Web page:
For each field and sub field, and sub-sub-field of business (or anything, really) create an open-source Wiki that can be edited by any peer-approved professor in the field. Wiki-Glossary will function as a collection of impartial definitions of terms, theories, people and ideas in the realm of marketing. Basically, it will be Wikipedia, with editing privileges limited to non-anonymous experts in the field. Truthfully, I think Wikipedia already fills this need. But many people are still not 100% comfortable trusting anyone without official credentials, so an elitist Wiki such as this will be an easier sell.

2) Crowd-sourcing Case studies

The best way to learn business is by reading and analyzing case studies. This is recognized by the top-tier management schools in the world, and it suggests an important role for textbooks to fill: a convenient filter and aggregator of case studies.

The best business courses that I took had "textbooks" that followed exactly this approach. You could certainly do a lot worse, as a professor, than to assign your students a set of case studies that they can purchase bound for $30 and go through each in turn. But you could also do better.

Imagine a database of every case study ever used in marketing and strategic management classes, updated and maintained by business school professors. Each professor can rate the case studies according to his or her tastes. Students as well.

Separately, lesson plans for each case study can be submitted by professors, which would also be rated up or down according to the tastes of their peers (or students). These lesson plans would be submitted anonymously to prevent groupthink and deference to established titans. No professor would be obligated to construct a syllabus consisting of only the "best" lesson plans for the "best" case studies, but it would be immediately easy to separate the obviously at-least-decent from the crap.

So there you have it. Professors would save time, students would get a better education, and I would receive enough blog traffic that I could retire on the proceeds of my "Check your credit rating" pop-up ads. Win-Win-Win.


Monday, June 8, 2009

Outsourcing Lectures

We don't expect individual professors to write their own textbooks for every class they teach. That would obviously be an absurd waste of time - it's far easier to use a textbook already written by someone else.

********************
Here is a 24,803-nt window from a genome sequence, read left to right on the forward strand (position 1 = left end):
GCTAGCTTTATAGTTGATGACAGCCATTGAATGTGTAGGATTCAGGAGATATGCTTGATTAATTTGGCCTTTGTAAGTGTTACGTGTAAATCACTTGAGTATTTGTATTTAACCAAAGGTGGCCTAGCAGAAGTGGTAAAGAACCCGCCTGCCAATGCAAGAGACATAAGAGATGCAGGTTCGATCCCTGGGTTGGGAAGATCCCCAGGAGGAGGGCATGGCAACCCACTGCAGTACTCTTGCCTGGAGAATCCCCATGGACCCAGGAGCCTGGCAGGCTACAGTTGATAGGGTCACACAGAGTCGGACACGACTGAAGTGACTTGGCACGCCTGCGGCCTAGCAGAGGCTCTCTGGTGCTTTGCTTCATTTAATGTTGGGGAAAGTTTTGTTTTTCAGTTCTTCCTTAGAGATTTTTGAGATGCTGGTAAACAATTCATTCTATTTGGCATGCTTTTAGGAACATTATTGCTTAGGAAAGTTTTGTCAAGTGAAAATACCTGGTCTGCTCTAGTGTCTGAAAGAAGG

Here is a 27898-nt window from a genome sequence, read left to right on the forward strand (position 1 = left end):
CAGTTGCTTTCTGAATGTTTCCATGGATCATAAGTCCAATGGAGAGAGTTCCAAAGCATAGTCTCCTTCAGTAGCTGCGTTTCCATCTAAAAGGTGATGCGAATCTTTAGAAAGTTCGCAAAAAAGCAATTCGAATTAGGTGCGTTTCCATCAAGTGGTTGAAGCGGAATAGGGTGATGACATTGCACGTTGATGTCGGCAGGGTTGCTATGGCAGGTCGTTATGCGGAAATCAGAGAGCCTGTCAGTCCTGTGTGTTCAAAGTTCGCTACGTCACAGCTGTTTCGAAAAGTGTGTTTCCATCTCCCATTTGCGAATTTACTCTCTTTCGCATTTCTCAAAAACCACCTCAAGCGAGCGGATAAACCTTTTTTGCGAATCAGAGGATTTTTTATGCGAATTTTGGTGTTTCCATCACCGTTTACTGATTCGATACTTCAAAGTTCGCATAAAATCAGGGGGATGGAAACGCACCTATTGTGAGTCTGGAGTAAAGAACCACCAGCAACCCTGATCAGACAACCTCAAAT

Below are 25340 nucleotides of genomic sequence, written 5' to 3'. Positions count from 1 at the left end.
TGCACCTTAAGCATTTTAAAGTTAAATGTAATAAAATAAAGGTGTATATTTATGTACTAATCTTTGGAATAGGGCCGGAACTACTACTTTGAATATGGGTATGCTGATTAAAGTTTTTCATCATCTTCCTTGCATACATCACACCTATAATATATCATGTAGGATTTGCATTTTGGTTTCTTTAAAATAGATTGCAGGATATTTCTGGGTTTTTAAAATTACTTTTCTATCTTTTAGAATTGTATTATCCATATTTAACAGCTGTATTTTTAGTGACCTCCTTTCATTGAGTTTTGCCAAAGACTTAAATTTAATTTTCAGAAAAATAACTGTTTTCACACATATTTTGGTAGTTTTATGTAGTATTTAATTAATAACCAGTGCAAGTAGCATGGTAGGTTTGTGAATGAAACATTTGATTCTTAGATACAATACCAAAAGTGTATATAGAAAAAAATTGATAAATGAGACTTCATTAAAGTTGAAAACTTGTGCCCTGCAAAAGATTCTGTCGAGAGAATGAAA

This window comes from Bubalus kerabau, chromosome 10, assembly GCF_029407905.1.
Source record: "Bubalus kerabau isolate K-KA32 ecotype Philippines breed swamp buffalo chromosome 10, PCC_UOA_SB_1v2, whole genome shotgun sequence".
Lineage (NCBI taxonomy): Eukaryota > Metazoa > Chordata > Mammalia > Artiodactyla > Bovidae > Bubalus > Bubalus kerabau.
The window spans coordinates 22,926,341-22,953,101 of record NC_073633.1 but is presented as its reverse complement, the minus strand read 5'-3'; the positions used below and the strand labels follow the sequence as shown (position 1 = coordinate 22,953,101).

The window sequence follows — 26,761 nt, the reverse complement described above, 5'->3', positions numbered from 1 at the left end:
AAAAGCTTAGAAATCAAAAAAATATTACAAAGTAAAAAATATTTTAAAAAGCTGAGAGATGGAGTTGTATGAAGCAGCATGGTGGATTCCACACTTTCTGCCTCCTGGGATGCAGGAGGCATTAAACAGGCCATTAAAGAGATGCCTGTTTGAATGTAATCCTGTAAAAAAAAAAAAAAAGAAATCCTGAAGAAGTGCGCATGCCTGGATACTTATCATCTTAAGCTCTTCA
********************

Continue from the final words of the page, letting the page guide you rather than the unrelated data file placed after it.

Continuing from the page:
So why do we expect every professor to plan and present their own lectures? Imagine the quality improvements that would occur if we followed the same distribution model for lectures as we do with textbooks: The best, most well-spoken professors in the world, presenting well-rehearsed and polished explanations of their material in Blu-Ray, delivered or streamed to lecture halls and student's laptops all over the world.

You might object that this robs the student of the ability to ask questions if they don't understand something. But do they really have this ability now? In my experience, students are already hesitant to ask questions when they don't understand something. With a pre-recorded lecture, students could pause, rewind, consult their textbook, ask a friend or look something up on google. On the rare occasion that this kind of self-directed learning fails, a student can make use of optional tutorials or their TA's office hours.

I think we would see an immediate and substantive increase in teaching quality if we adopted this model. More importantly though, outsourcing lectures creates an industry that rewards continuous improvement and encourages innovation. If you think we'll be impressed by the first generation of lectures-on-tape, imagine what we'll be seeing after a decade of testing, focus groups and quantitative analysis of different teaching methods and exam performance. Aside from the inglorious transition from chalk to overhead projector, there hasn't been any sort of innovation in teaching and education in the lives of those now living. Outsourcing lectures will create a strong incentive to improve and refine teaching techniques.

Finally, consider the egalitarian implications in a world where an entire undergraduate degree can be obtained from textbooks and videos. Education would no longer be the sole prerogative of the wealthy and privileged. Anyone with access to an internet connection could receive an education of higher quality than is available to 99.9% of the world today. Universities would continue to exist, focusing on their core competency as research institutions. World peace would reign, the blind would see, and there would be a rainbow every day.

The technology exists. The initial implementation would be tricky, but once this takes off, it really takes off. Economies of scale and all that. I'm a little too preoccupied to start Lectures 'R Us right now, but if any of my loyal readers aren't, please feel free to go ahead and make a billion dollars.